The National Institutes of Health has launched a website MakeMyTestCount.org which allows people to anonymously report the results of any brand of at-home COVID-19 test.
The website is a collaboration between the NIH and a healthcare technology company, CareEvolution.
"I think it's just incredibly important to celebrate HHS for this great technical advance, and the modernization of data systems in public health in the US," Blythe Adamson, Ph. D., CEO and Founder of Infectious Economics and former member of the White House Coronavirus Task Force, told ABC News.
Data collected is anonymous and sent to public health systems that receive test results from laboratories and doctor's offices. Users provide general information such as age and zip code and have the option to include race, ethnicity, sex, and symptoms, but it is not required.
"It's anonymous, which I think is important for people wanting to maintain their privacy. At the same time, it's also completely voluntary," Andrew Weitz, Ph.D., a program director at the NIH and co-lead of the project, told ABC News.
While anonymous data is vital to protect users, it also limits the detail that might be helpful to public health agencies.
"One of the challenges of using all the testing data that HHS has access to is that it's so de-identified that you can't tell if 10 tests are 10 people, or one person who's taken 10 tests," said Adamson.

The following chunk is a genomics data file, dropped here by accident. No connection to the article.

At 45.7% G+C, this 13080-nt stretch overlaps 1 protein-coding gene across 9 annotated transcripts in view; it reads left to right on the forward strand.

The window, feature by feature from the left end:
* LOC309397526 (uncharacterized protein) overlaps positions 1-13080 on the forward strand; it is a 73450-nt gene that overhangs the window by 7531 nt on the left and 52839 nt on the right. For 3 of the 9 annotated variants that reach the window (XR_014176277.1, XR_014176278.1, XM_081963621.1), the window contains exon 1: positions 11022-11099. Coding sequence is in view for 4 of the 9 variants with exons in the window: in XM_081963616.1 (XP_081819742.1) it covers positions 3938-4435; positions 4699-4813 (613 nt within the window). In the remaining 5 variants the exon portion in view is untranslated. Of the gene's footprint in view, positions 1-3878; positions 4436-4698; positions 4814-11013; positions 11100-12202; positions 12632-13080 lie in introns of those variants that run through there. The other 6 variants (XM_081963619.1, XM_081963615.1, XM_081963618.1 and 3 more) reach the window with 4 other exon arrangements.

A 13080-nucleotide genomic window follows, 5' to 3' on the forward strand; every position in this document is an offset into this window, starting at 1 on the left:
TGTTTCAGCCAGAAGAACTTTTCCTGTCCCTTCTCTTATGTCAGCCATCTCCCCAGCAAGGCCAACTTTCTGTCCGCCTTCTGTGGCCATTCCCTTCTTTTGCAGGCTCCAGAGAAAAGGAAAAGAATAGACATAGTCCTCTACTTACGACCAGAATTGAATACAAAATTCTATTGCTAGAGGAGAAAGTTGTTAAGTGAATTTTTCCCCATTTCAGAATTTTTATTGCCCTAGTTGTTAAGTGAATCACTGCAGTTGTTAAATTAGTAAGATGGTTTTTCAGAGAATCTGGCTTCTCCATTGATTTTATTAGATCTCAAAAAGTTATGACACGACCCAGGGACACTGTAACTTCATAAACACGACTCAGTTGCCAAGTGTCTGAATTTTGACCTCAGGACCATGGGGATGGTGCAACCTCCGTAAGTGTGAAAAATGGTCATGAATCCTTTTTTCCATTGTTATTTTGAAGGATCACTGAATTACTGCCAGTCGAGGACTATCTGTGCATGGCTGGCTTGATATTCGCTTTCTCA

Given the rise of at-home tests, accurately tracking the number of COVID-19 cases has become increasingly difficult.
"There have been about 2.5 billion home tests that have been produced for the U.S. market this year alone. And that number vastly outpaces the number of laboratory tests being done, so we have a blind spot right now in our data," Dr. Krishna Juluru, a Presidential Innovation Fellow at the NIH and co-lead of the project, told ABC News.
This new website may help provide scientists with a clearer picture of how many people are testing positive and may not require medical care which would normally alert public health systems of the positive test. More accurate data may allow public health departments to modify responses to address outbreaks and spread.
The possibilities and limits to the program are still unknown and need to be explored.
"A really important piece of this all, having this infrastructure set up and getting these data, is going to help us answer that question: how will we be able to use these data for public health purposes?" said Weitz.
There are some notable limitations of the self-report system, however, as not everyone has equal access to at-home tests or feels the incentive to report their test results.
"It's slightly older populations, higher educated populations, it's usually people in healthcare that recognize the value [of reporting test results]," said John Brownstein, Ph.D., chief innovation officer at Boston Children's Hospital and an ABC News contributor.
A study led by Brownstein in March suggested at-home test use varies by demographics. COVID at-home test use was highest among persons who identified as white, adults aged 30–39 years, those with annual household incomes of $150,000, and those with postgraduate degrees.
While experts say the first version of the new initiative may not be perfect, it holds promise for the future of public health as new viruses may continue to emerge.
"In the future, whether it's for COVID, or for monkeypox, or other outbreaks, this will be the type of tool that could be deployed very quickly," said Adamson.
It also may present an opportunity to change how sick people receive care in the future.
"I think the future of healthcare delivery will largely be, or more and more be, in a home setting… as a society, we need to become aware and become comfortable with this transition and start adapting to it" said Juluru.